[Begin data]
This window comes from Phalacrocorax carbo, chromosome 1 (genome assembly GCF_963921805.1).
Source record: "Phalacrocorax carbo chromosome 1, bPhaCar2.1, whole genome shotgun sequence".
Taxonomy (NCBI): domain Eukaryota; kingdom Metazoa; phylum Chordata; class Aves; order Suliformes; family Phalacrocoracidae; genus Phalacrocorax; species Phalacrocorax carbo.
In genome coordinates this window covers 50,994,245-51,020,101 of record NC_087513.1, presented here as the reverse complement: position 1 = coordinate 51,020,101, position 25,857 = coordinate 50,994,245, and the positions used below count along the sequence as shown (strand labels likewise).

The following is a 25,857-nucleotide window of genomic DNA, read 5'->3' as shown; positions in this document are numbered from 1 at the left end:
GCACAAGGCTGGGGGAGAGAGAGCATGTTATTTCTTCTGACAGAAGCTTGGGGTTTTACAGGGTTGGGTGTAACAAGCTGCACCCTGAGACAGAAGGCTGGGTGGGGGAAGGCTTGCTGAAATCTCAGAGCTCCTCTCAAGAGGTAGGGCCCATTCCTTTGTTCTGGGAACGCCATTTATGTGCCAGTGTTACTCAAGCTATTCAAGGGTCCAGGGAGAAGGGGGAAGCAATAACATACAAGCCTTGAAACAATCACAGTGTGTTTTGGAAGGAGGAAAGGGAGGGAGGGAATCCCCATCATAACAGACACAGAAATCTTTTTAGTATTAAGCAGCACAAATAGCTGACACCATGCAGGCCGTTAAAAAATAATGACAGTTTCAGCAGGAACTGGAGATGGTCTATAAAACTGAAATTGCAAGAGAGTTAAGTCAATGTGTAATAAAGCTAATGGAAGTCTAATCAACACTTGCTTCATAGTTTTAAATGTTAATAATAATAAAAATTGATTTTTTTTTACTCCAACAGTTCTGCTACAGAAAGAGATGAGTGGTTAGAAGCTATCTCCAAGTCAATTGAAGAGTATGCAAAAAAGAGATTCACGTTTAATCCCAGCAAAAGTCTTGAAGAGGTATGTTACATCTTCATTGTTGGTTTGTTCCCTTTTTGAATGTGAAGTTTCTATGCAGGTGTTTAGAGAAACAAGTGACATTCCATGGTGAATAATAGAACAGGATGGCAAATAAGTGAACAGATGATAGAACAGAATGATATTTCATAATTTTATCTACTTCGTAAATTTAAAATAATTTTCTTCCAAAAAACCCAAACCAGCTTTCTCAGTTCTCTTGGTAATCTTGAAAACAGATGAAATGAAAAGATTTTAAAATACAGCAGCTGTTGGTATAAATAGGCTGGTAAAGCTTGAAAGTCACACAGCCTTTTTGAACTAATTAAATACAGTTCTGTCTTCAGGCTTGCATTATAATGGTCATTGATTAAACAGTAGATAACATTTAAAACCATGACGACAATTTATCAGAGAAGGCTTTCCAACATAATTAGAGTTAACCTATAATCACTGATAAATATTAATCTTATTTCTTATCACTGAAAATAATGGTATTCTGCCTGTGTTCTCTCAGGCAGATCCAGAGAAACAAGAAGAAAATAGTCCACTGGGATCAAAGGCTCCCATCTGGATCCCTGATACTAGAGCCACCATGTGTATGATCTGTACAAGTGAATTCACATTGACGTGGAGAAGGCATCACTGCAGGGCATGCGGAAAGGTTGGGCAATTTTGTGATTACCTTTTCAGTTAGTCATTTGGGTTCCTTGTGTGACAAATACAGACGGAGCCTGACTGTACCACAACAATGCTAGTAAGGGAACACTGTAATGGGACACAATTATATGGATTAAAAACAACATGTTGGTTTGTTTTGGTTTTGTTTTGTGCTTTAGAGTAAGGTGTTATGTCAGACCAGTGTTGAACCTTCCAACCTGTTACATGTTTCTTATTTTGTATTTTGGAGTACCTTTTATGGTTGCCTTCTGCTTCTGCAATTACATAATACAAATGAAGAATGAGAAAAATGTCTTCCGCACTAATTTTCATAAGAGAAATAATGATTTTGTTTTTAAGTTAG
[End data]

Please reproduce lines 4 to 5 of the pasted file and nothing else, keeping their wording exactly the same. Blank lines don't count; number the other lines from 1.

In genome coordinates this window covers 50,994,245-51,020,101 of record NC_087513.1, presented here as the reverse complement: position 1 = coordinate 51,020,101, position 25,857 = coordinate 50,994,245, and the positions used below count along the sequence as shown (strand labels likewise).

The following is a 25,857-nucleotide window of genomic DNA, read 5'->3' as shown; positions in this document are numbered from 1 at the left end: